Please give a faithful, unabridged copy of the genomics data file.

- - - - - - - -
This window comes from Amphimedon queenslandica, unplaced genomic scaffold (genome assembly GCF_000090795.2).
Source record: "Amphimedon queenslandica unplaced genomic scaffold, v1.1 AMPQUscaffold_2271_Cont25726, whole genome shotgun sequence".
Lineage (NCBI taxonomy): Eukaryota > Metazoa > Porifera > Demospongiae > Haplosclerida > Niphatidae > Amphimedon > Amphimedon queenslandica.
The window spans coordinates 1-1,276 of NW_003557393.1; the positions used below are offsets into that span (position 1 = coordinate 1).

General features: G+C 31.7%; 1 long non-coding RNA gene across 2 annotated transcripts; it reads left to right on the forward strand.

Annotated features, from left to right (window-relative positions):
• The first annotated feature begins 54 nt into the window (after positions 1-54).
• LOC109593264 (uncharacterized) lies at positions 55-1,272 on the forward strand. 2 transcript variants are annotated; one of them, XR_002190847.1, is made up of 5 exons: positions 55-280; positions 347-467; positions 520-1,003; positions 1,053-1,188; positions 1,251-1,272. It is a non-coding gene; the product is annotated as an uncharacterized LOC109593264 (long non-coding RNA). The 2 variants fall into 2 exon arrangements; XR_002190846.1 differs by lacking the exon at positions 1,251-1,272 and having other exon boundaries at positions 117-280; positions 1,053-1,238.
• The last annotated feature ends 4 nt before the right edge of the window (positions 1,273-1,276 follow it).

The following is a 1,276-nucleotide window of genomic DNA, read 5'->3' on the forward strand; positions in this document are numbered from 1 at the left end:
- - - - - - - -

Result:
This window comes from Amphimedon queenslandica, unplaced genomic scaffold (genome assembly GCF_000090795.2).
Source record: "Amphimedon queenslandica unplaced genomic scaffold, v1.1 AMPQUscaffold_2271_Cont25726, whole genome shotgun sequence".
Lineage (NCBI taxonomy): Eukaryota > Metazoa > Porifera > Demospongiae > Haplosclerida > Niphatidae > Amphimedon > Amphimedon queenslandica.
The window spans coordinates 1-1,276 of NW_003557393.1; the positions used below are offsets into that span (position 1 = coordinate 1).

General features: G+C 31.7%; 1 long non-coding RNA gene across 2 annotated transcripts; it reads left to right on the forward strand.

Annotated features, from left to right (window-relative positions):
• The first annotated feature begins 54 nt into the window (after positions 1-54).
• LOC109593264 (uncharacterized) lies at positions 55-1,272 on the forward strand. 2 transcript variants are annotated; one of them, XR_002190847.1, is made up of 5 exons: positions 55-280; positions 347-467; positions 520-1,003; positions 1,053-1,188; positions 1,251-1,272. It is a non-coding gene; the product is annotated as an uncharacterized LOC109593264 (long non-coding RNA). The 2 variants fall into 2 exon arrangements; XR_002190846.1 differs by lacking the exon at positions 1,251-1,272 and having other exon boundaries at positions 117-280; positions 1,053-1,238.
• The last annotated feature ends 4 nt before the right edge of the window (positions 1,273-1,276 follow it).

The following is a 1,276-nucleotide window of genomic DNA, read 5'->3' on the forward strand; positions in this document are numbered from 1 at the left end: